The legal team for Hurley, who was charged with manslaughter over the death of Mulrunji in 2004, referred the song to the Attorney-General of Queensland Kerry Shine in their attempt at altering the track.[75] Lawyer Glen Cranny stated that "the content and proposed timing of the song's release raises some serious concerns regarding Mr Hurley's trial."[72] Powderfinger's band manager, Paul Piticco, stated that Fanning had confirmed that the song was related to the case. However, he added that the lyric in question could refer to "a watchhouse in The Bahamas or something."[75]

In June 2007, Powderfinger announced a nationwide tour featuring Australian rock band Silverchair titled the Across the Great Divide tour.[5] The tour was an attempt to promote the efforts of Reconciliation Australia, a foundation helping to improve the welfare of the Indigenous people of Australia and to "show [that] both bands are behind the idea of reconciliation."[76] Reconciliation Australia aims to promote awareness of the 17-year difference in life expectancy between the Indigenous and non-Indigenous children of Australia.[77]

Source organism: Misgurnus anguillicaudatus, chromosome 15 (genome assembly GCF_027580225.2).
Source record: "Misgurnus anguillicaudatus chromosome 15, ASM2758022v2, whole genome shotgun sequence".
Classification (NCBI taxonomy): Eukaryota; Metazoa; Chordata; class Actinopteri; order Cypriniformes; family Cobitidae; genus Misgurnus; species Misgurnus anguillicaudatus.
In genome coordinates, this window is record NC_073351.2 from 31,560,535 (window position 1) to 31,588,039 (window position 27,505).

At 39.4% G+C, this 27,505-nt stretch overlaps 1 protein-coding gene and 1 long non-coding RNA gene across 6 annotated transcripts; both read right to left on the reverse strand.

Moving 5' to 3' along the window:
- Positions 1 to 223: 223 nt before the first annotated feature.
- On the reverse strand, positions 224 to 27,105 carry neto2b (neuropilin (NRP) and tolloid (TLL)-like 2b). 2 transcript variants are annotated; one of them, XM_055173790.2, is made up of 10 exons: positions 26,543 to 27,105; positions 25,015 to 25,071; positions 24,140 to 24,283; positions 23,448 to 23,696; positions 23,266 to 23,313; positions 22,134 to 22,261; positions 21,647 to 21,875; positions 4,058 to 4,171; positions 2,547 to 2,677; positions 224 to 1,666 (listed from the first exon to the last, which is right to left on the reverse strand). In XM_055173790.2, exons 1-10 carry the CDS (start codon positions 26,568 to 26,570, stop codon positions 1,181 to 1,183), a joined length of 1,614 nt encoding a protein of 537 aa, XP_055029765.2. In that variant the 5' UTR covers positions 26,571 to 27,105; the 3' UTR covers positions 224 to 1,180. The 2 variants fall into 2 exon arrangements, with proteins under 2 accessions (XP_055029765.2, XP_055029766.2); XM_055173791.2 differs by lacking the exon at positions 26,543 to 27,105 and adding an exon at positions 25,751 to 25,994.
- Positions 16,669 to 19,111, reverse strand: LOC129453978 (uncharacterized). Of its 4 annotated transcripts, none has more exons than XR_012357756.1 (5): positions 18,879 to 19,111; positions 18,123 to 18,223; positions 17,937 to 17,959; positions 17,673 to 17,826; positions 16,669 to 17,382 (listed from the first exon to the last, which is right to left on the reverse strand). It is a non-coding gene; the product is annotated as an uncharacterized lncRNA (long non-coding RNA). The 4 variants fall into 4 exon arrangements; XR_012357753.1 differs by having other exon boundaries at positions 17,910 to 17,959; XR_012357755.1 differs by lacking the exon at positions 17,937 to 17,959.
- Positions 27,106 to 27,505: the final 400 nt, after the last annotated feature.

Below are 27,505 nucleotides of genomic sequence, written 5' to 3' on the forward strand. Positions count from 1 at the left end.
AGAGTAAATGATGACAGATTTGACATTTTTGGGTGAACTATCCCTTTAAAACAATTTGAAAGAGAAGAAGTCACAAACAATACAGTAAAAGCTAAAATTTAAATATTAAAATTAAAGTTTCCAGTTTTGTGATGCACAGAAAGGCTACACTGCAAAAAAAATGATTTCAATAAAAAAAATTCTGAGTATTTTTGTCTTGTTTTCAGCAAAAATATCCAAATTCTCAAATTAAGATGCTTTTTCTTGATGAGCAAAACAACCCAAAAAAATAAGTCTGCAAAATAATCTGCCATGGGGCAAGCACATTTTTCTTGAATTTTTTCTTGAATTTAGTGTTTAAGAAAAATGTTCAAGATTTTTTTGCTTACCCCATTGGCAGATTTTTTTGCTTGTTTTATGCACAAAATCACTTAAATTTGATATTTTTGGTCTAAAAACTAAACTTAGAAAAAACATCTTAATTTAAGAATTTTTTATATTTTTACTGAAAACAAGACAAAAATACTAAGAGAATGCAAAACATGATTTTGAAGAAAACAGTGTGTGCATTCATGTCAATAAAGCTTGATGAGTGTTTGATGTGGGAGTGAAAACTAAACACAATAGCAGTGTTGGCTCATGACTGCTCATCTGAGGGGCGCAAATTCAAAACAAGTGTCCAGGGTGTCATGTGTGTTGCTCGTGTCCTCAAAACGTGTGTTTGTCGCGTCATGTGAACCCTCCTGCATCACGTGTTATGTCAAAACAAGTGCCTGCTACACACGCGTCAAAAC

The Across the Great Divide tour, which included 34 concerts in 26 towns across Australia, lasted over two months with an estimated 220,000 people in attendance.[78] Powderfinger and Silverchair announced the release of a limited edition tour DVD, featuring two Melbourne concerts and a 90-minute documentary following both bands during each concert.[79] The DVD was released on 1 December 2007,[80] and shared its release date with that of the third single from Dream Days at the Hotel Existence, "Nobody Sees".[81]

In October 2007, during Breast Cancer Awareness Month, Powderfinger performed at a concert on the steps of the Sydney Opera House.[82] The concert was for invitees only "" only breast cancer patients and survivors and their families were eligible to attend.[83] Powderfinger performed alongside Silverchair, Missy Higgins, and other artists to an audience of 700.[84] The concert was filmed and later broadcast as a MAX Session on Foxtel channel MAX on 3 November.[85]